This ties into the boredom factor I discussed earlier. Your dog may see and smell the mulch and want to find out what it tastes like. Lots of animals have this same impulse to put interesting-smelling items in their mouth, much like human babies do.
Impulse to Chew
The wood chips in mulch are one factor that makes it so attractive to dogs. They’re chewy, and anyone who’s ever had their slippers attacked by a Golden Retriever knows how much dogs love to chew.
Why Is Mulch Bad for Dogs?
As I’ve already mentioned, the wood chips in mulch may get blocked in your dog’s trachea or digestive tract. That is the main reason mulch is so dangerous for your furry friend to nibble on.
There are other reasons mulch is hazardous, as well. Mulch is always moist on purpose, and it tends to carry mold and mold spores, many of which could be toxic for your dog. Sometimes mulch even has pesticide residues that your dog should never ingest.
If your dog has eaten mulch with hazardous mold growth or pesticides, you may notice your dog showing specific symptoms. If you see these symptoms in your pet, you need to bring him to a veterinarian immediately. These symptoms may include:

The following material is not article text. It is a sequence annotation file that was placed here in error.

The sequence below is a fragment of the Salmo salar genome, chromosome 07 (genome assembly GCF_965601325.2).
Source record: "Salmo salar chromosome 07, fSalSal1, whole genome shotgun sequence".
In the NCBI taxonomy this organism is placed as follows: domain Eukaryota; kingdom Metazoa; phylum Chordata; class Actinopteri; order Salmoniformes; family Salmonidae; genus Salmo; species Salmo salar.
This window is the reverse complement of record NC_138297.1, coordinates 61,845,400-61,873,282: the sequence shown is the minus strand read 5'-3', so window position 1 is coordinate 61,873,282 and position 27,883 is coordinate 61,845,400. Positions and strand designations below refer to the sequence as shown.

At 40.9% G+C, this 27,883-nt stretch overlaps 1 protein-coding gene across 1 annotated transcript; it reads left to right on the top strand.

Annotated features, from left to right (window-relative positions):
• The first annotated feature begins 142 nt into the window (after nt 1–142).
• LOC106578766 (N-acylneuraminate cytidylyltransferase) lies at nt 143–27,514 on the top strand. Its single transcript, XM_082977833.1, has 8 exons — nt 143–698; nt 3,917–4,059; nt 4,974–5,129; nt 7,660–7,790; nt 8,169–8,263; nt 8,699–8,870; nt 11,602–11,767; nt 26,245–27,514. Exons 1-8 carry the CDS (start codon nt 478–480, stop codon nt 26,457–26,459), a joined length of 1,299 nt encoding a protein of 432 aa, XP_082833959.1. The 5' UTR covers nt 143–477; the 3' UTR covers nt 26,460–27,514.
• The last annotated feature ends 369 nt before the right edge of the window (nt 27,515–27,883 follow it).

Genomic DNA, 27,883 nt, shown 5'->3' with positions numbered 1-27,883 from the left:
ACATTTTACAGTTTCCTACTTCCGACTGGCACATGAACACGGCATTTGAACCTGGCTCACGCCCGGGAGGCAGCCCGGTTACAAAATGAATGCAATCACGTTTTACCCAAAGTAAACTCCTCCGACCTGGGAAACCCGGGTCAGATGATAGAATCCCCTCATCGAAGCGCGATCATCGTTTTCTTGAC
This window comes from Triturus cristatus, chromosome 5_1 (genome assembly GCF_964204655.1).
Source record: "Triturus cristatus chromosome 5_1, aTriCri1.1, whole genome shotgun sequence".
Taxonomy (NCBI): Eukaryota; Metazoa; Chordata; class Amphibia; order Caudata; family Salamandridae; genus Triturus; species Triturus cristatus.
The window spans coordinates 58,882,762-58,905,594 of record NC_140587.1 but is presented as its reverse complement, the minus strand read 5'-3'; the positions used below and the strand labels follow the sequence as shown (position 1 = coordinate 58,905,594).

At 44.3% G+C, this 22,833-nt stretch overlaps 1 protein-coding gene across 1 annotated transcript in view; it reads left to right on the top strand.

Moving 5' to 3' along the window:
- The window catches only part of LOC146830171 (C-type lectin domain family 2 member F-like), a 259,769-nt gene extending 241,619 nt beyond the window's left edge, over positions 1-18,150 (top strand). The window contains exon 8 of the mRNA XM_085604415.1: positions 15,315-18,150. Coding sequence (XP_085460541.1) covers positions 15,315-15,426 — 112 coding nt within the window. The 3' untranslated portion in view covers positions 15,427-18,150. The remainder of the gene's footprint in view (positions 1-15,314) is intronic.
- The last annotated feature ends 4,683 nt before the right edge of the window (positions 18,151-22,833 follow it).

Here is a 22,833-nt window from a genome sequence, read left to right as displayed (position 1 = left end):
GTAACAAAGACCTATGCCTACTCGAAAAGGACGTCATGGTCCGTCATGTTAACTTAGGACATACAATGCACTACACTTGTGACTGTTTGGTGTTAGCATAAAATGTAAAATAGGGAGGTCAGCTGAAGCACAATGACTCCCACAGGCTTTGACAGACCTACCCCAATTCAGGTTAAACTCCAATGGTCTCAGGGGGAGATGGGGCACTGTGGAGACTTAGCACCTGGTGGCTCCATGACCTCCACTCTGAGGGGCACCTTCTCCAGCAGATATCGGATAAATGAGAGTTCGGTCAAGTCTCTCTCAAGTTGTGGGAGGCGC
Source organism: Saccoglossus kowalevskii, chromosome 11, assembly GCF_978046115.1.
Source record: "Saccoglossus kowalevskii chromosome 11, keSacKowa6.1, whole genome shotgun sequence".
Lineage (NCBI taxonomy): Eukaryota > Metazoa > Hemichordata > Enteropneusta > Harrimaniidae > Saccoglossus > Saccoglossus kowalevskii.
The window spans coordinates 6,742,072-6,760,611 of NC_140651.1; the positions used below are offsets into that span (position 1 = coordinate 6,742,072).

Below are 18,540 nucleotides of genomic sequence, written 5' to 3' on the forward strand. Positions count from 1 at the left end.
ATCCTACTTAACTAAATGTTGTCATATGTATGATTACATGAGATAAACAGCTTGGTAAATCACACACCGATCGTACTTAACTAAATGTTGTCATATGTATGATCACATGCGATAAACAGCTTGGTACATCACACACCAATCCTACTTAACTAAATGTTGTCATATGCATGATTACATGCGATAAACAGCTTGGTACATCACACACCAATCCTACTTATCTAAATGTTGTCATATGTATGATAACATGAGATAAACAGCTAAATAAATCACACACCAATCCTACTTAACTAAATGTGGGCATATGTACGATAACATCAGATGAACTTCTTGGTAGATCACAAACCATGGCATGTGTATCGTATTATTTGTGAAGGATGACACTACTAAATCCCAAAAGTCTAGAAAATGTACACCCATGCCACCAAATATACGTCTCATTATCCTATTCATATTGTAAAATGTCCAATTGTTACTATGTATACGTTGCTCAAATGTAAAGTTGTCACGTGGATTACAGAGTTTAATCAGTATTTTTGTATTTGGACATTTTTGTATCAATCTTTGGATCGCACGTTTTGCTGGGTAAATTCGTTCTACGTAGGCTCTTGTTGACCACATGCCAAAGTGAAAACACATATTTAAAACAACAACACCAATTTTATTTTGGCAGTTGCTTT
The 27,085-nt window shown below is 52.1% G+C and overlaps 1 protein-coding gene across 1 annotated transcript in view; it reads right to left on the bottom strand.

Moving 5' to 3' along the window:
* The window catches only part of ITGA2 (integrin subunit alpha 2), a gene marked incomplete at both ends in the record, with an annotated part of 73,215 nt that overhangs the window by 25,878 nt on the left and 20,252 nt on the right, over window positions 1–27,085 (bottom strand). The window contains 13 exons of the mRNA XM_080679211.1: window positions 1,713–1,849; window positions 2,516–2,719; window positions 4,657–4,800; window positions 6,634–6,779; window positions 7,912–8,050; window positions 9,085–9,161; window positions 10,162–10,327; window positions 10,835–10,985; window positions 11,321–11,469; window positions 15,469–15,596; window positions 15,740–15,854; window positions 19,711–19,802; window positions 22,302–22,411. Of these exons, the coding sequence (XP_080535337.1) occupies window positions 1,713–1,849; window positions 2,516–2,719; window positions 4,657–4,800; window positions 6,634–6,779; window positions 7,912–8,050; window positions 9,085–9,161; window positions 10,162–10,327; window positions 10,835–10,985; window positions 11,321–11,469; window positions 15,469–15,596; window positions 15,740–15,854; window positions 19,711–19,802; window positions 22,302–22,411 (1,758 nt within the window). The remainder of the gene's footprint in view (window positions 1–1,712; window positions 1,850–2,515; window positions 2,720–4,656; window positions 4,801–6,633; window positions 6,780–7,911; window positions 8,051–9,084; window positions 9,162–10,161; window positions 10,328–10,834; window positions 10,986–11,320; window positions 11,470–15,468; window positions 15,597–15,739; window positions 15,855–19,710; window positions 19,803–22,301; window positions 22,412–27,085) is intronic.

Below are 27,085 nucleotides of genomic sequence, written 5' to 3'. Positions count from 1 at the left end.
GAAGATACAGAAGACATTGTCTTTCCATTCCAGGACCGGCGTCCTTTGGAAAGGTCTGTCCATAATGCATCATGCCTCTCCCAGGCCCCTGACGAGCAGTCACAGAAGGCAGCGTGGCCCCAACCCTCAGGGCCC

Ways to Stop Dogs Eating Mulch
Now you know why your dog tries to eat mulch and why it’s bad for them, let’s find out how you can stop your canine companion from consuming this gardening material.
Use a Barrier
If you only use mulch on limited areas of your property, consider putting up some kind of fencing or barrier around them. This will keep your dog away from your mulch, preventing them from eating it.
Dogs can jump, though, so keep this in mind. You’ll want to combine using barriers with one or more of the other methods we list here. You should also try to make the barriers too high for your dog to jump over if that is possible.
It may not be feasible with larger and more athletic dogs.
Start Training Them
The two main types of training are positive and negative reinforcement. Most modern dog trainers will correctly advise that you should stay with positive reinforcement whenever possible. It’s not only more effective, but it’s also better for your dog’s sense of emotional security.